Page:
Re: [AMBER] : timecorr

From: Daniel Roe <daniel.r.roe.gmail.com>
Date: Tue, 9 Jul 2013 08:08:04 -0600

Hi,

The poorly-named 'crosscorr' command in CPPTRAJ will calculate the
Pearson product moment correlation coefficients between 2 or more data
sets. For example, using the input:

parm ../tz2.parm7
trajin ../tz2.nc
distance d1 :2 :12
radgyr rg :1-3 mass nomax
crosscorr d1 rg out d1rg.dat

You'll get a 2D matrix as output:

#crosscorr_00002
   1.000 1.000 0.0000
   1.000 2.000 -0.3105
   2.000 1.000 -0.3105
   2.000 2.000 0.0000

Here the first two numbers are the indices of the data sets
(corresponding to the order you gave to the crosscorr command), so the
first line reads 'correlation coefficient between data set 1 (d1) and
data set 1 is 0.0 (of course it should actually be 1.0, but since we
know that it's not actually calculated which is why it's reported as
zero), the second is correlation between data set 1 (d1) and data set
2 (rg), etc.

Note that the Pearson coefficient is also reported as part of output
from the 'corr' command (which computes time correlation functions for
non-vector data sets), e.g.:

  1: [corr d1 rg out cross.dat ]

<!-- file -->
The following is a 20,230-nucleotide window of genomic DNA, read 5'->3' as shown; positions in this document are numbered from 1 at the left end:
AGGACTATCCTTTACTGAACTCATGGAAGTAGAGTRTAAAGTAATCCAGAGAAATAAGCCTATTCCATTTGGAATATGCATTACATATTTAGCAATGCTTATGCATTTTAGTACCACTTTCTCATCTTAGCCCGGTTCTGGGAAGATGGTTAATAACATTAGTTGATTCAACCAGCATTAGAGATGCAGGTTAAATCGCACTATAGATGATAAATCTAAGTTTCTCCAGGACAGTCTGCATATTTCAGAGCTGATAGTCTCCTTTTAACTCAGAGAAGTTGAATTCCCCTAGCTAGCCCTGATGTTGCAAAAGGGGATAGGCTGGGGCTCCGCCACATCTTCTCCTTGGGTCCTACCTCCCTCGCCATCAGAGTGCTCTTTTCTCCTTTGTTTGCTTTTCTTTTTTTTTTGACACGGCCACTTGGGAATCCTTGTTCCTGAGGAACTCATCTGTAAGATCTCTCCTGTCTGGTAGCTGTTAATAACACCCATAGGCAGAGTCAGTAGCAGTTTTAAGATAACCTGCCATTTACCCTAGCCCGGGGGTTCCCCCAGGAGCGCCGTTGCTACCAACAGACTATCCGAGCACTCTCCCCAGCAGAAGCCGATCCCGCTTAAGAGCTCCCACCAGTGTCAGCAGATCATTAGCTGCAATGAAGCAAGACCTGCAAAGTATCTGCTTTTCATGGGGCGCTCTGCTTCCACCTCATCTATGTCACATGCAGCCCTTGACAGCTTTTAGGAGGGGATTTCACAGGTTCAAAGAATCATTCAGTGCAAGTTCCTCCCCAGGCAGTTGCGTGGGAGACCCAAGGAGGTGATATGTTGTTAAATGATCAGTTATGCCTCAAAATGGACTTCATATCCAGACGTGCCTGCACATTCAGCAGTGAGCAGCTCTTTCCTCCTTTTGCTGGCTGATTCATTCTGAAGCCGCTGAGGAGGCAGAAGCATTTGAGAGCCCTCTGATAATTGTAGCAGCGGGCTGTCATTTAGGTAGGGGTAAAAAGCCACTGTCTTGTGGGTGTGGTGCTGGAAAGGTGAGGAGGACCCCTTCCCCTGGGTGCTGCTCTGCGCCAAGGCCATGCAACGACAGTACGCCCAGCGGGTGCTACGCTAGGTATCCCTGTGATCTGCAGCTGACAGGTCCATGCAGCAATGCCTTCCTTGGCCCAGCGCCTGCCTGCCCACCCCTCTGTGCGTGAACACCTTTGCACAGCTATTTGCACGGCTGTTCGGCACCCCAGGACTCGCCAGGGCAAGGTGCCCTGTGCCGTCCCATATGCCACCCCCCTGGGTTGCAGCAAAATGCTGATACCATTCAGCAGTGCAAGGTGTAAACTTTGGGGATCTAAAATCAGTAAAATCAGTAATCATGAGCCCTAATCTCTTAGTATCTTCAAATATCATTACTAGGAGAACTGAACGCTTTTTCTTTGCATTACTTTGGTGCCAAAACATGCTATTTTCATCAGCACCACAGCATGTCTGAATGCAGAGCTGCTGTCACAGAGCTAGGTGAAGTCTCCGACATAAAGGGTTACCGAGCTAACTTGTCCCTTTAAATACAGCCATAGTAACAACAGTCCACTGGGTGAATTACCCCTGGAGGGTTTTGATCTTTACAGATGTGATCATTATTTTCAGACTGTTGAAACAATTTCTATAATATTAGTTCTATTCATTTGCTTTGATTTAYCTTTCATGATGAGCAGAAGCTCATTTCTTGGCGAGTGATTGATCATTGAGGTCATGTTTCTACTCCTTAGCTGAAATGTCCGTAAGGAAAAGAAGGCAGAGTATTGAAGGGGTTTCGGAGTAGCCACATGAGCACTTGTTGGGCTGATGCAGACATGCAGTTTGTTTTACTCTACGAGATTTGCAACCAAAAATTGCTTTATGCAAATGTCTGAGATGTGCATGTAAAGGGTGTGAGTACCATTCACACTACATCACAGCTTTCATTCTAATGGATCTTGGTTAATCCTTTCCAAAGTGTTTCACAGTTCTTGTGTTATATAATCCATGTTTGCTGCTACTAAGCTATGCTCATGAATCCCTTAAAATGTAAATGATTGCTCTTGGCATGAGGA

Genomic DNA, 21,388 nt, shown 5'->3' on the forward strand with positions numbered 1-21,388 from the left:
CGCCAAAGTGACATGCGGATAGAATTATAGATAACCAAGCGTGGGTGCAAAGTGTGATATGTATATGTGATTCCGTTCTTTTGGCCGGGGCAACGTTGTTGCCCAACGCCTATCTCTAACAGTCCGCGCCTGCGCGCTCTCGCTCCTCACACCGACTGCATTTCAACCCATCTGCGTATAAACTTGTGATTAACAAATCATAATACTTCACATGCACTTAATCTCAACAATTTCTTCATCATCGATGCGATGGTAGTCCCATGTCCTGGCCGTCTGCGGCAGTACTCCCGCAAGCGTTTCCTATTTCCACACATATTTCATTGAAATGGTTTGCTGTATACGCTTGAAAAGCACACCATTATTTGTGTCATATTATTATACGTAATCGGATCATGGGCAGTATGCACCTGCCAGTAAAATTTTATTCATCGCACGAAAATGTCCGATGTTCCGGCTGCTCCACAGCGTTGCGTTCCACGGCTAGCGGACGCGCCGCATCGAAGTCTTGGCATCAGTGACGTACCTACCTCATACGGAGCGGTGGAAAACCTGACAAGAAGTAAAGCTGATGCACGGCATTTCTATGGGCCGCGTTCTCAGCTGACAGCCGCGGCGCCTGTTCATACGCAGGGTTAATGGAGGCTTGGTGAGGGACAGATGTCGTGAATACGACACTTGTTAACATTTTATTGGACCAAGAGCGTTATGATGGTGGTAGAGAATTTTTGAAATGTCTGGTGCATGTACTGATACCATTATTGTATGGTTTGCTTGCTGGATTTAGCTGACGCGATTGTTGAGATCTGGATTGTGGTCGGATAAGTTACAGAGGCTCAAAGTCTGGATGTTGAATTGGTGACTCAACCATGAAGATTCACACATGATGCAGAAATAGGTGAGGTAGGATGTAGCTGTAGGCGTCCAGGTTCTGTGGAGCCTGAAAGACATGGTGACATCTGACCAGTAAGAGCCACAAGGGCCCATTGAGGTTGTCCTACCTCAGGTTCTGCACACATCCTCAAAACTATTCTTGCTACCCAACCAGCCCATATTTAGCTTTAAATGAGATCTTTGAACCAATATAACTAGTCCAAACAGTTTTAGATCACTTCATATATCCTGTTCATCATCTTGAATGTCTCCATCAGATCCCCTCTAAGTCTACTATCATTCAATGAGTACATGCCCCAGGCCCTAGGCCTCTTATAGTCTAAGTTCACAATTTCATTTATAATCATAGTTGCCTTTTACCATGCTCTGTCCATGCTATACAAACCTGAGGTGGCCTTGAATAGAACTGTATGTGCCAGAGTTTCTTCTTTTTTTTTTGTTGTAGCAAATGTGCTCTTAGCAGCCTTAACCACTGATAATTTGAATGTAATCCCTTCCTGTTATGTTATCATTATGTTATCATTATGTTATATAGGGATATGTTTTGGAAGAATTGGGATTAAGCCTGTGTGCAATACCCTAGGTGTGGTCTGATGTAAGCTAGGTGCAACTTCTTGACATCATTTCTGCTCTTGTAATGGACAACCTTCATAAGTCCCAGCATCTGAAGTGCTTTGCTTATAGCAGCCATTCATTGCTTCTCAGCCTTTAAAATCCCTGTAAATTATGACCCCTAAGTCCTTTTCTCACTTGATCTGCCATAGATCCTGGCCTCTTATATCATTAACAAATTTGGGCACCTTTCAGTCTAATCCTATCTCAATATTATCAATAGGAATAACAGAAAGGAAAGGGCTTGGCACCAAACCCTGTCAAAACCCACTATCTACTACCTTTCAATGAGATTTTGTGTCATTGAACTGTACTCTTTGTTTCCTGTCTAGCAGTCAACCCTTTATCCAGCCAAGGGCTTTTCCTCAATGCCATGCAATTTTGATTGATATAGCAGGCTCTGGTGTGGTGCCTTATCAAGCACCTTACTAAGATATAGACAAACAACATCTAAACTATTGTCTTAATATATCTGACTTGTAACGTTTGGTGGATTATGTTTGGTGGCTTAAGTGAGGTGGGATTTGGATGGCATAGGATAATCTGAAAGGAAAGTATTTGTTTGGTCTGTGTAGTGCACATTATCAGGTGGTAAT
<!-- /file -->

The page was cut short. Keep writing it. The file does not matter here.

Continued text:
CORR: 101 elements, max lag 101
    CORRELATION COEFFICIENT d1 to rg IS -0.3105

Hope this helps,

-Dan

On Tue, Jul 9, 2013 at 6:34 AM, Hongyi WU <why0713.sjtu.edu.cn> wrote:
> Dear David,
>
> Thanks for your answer.
> But I get the definition of correlation from our text book, Molecular
> Modeling Principles and Applications by Andrew R. Leach. And it's just the
> same as Pearson correlation (or at least the mathematical form). I have
> attached a screenshot of the definition to this letter.
>
>
> -----ʼԭ-----
> : David A Case [mailto:case.biomaps.rutgers.edu]
> ʱ: 201379 20:03
> ռ: AMBER Mailing List
> : Re: [AMBER] timecorr
>
> On Tue, Jul 09, 2013, Hongyi WU wrote:
>>
>> The function timecorr in AmberTools 13 will return squared correlation
>> r^2, right?
>
> No: the "time correlation" [C(t)] is unreleated to the Pearson (linear)
> correlation function (which it sounds like you might be thinking of).
> C(t) is normalized such that C(0)=1; it is not the square of anything.
>
> Apologies if I am misunderstanding your question.
>
> ..dac
>
>
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-- 
-------------------------
Daniel R. Roe, PhD
Department of Medicinal Chemistry
University of Utah
30 South 2000 East, Room 201
Salt Lake City, UT 84112-5820
http://home.chpc.utah.edu/~cheatham/
(801) 587-9652
(801) 585-9119 (Fax)
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Received on Tue Jul 09 2013 - 07:30:04 PDT
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